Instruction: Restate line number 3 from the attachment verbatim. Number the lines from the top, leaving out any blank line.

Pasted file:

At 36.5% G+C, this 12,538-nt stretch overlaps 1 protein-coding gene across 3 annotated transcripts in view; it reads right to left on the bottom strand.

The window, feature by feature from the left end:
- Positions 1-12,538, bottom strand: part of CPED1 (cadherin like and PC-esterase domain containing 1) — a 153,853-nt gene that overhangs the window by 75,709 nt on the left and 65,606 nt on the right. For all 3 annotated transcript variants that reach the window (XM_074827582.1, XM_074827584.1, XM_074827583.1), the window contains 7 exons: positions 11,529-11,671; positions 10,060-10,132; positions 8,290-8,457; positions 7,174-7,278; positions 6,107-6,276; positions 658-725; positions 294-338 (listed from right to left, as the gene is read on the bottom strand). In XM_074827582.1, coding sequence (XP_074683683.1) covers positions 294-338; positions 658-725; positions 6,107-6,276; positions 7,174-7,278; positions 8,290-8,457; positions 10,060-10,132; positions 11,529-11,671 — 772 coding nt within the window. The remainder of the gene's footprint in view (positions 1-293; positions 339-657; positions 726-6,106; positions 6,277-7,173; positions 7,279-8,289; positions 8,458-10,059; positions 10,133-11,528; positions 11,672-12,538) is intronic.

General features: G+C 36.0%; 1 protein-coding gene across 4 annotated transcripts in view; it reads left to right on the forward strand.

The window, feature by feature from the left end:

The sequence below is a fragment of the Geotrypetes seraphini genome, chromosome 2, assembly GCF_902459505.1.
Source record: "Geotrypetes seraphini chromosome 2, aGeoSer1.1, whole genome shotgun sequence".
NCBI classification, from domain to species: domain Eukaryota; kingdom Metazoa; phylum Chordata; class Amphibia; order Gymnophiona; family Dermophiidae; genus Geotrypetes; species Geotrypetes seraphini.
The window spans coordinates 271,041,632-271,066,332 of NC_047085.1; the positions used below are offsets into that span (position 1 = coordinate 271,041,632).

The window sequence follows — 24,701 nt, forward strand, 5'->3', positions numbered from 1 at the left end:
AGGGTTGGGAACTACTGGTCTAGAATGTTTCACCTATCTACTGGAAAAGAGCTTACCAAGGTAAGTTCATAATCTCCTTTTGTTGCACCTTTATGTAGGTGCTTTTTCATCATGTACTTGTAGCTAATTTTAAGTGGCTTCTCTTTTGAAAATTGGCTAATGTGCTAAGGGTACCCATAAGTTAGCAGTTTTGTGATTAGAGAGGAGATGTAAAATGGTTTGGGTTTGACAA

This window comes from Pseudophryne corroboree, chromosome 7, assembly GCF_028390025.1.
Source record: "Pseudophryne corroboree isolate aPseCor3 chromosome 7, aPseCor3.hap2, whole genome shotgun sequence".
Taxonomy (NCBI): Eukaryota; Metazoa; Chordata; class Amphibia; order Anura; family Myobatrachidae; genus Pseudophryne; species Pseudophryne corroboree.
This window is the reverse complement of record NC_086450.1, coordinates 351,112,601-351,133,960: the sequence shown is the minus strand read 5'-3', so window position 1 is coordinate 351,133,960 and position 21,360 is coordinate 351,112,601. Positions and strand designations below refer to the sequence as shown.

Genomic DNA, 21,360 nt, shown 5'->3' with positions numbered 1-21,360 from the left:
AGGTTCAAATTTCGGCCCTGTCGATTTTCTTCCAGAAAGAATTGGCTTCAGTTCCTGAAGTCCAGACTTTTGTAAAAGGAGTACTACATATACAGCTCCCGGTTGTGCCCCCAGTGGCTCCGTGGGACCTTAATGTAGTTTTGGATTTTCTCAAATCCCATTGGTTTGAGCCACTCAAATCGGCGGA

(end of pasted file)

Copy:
- Positions 1-12,538, bottom strand: part of CPED1 (cadherin like and PC-esterase domain containing 1) — a 153,853-nt gene that overhangs the window by 75,709 nt on the left and 65,606 nt on the right. For all 3 annotated transcript variants that reach the window (XM_074827582.1, XM_074827584.1, XM_074827583.1), the window contains 7 exons: positions 11,529-11,671; positions 10,060-10,132; positions 8,290-8,457; positions 7,174-7,278; positions 6,107-6,276; positions 658-725; positions 294-338 (listed from right to left, as the gene is read on the bottom strand). In XM_074827582.1, coding sequence (XP_074683683.1) covers positions 294-338; positions 658-725; positions 6,107-6,276; positions 7,174-7,278; positions 8,290-8,457; positions 10,060-10,132; positions 11,529-11,671 — 772 coding nt within the window. The remainder of the gene's footprint in view (positions 1-293; positions 339-657; positions 726-6,106; positions 6,277-7,173; positions 7,279-8,289; positions 8,458-10,059; positions 10,133-11,528; positions 11,672-12,538) is intronic.